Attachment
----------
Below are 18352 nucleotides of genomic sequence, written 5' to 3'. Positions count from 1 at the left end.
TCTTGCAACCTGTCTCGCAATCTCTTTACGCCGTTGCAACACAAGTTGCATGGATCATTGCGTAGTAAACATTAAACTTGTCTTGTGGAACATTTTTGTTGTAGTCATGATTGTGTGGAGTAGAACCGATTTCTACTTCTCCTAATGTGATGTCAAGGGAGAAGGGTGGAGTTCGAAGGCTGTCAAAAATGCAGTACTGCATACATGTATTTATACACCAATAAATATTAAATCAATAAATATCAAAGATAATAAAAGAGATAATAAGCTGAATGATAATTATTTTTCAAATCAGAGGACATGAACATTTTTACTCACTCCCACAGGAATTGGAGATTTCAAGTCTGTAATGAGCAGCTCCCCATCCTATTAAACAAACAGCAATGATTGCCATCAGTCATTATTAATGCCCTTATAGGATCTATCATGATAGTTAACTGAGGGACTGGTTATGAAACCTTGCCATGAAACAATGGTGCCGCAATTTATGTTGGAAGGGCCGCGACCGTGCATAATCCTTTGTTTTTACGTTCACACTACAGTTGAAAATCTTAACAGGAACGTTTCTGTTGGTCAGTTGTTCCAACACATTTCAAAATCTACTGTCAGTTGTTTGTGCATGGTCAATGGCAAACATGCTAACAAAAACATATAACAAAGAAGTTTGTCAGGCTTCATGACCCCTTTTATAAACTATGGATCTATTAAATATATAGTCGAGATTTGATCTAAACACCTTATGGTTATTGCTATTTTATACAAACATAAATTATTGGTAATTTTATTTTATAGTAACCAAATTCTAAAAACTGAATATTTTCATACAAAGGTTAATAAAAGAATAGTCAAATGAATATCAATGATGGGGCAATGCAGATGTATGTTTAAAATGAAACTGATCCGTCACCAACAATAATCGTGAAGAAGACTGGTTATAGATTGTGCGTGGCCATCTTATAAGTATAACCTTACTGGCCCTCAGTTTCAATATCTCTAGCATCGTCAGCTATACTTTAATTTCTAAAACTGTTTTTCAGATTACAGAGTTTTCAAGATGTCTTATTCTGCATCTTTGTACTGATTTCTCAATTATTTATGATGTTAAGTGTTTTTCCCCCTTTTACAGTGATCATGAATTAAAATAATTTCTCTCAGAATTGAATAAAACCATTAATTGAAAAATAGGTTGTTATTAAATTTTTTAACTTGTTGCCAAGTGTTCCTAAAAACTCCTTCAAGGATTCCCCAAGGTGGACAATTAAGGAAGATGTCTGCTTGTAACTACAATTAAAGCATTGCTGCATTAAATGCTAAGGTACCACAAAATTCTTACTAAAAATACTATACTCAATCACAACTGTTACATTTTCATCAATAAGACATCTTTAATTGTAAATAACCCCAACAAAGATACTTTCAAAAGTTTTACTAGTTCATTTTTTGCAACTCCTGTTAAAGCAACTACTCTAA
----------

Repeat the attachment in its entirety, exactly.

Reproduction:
Below are 18352 nucleotides of genomic sequence, written 5' to 3'. Positions count from 1 at the left end.
TCTTGCAACCTGTCTCGCAATCTCTTTACGCCGTTGCAACACAAGTTGCATGGATCATTGCGTAGTAAACATTAAACTTGTCTTGTGGAACATTTTTGTTGTAGTCATGATTGTGTGGAGTAGAACCGATTTCTACTTCTCCTAATGTGATGTCAAGGGAGAAGGGTGGAGTTCGAAGGCTGTCAAAAATGCAGTACTGCATACATGTATTTATACACCAATAAATATTAAATCAATAAATATCAAAGATAATAAAAGAGATAATAAGCTGAATGATAATTATTTTTCAAATCAGAGGACATGAACATTTTTACTCACTCCCACAGGAATTGGAGATTTCAAGTCTGTAATGAGCAGCTCCCCATCCTATTAAACAAACAGCAATGATTGCCATCAGTCATTATTAATGCCCTTATAGGATCTATCATGATAGTTAACTGAGGGACTGGTTATGAAACCTTGCCATGAAACAATGGTGCCGCAATTTATGTTGGAAGGGCCGCGACCGTGCATAATCCTTTGTTTTTACGTTCACACTACAGTTGAAAATCTTAACAGGAACGTTTCTGTTGGTCAGTTGTTCCAACACATTTCAAAATCTACTGTCAGTTGTTTGTGCATGGTCAATGGCAAACATGCTAACAAAAACATATAACAAAGAAGTTTGTCAGGCTTCATGACCCCTTTTATAAACTATGGATCTATTAAATATATAGTCGAGATTTGATCTAAACACCTTATGGTTATTGCTATTTTATACAAACATAAATTATTGGTAATTTTATTTTATAGTAACCAAATTCTAAAAACTGAATATTTTCATACAAAGGTTAATAAAAGAATAGTCAAATGAATATCAATGATGGGGCAATGCAGATGTATGTTTAAAATGAAACTGATCCGTCACCAACAATAATCGTGAAGAAGACTGGTTATAGATTGTGCGTGGCCATCTTATAAGTATAACCTTACTGGCCCTCAGTTTCAATATCTCTAGCATCGTCAGCTATACTTTAATTTCTAAAACTGTTTTTCAGATTACAGAGTTTTCAAGATGTCTTATTCTGCATCTTTGTACTGATTTCTCAATTATTTATGATGTTAAGTGTTTTTCCCCCTTTTACAGTGATCATGAATTAAAATAATTTCTCTCAGAATTGAATAAAACCATTAATTGAAAAATAGGTTGTTATTAAATTTTTTAACTTGTTGCCAAGTGTTCCTAAAAACTCCTTCAAGGATTCCCCAAGGTGGACAATTAAGGAAGATGTCTGCTTGTAACTACAATTAAAGCATTGCTGCATTAAATGCTAAGGTACCACAAAATTCTTACTAAAAATACTATACTCAATCACAACTGTTACATTTTCATCAATAAGACATCTTTAATTGTAAATAACCCCAACAAAGATACTTTCAAAAGTTTTACTAGTTCATTTTTTGCAACTCCTGTTAAAGCAACTACTCTAA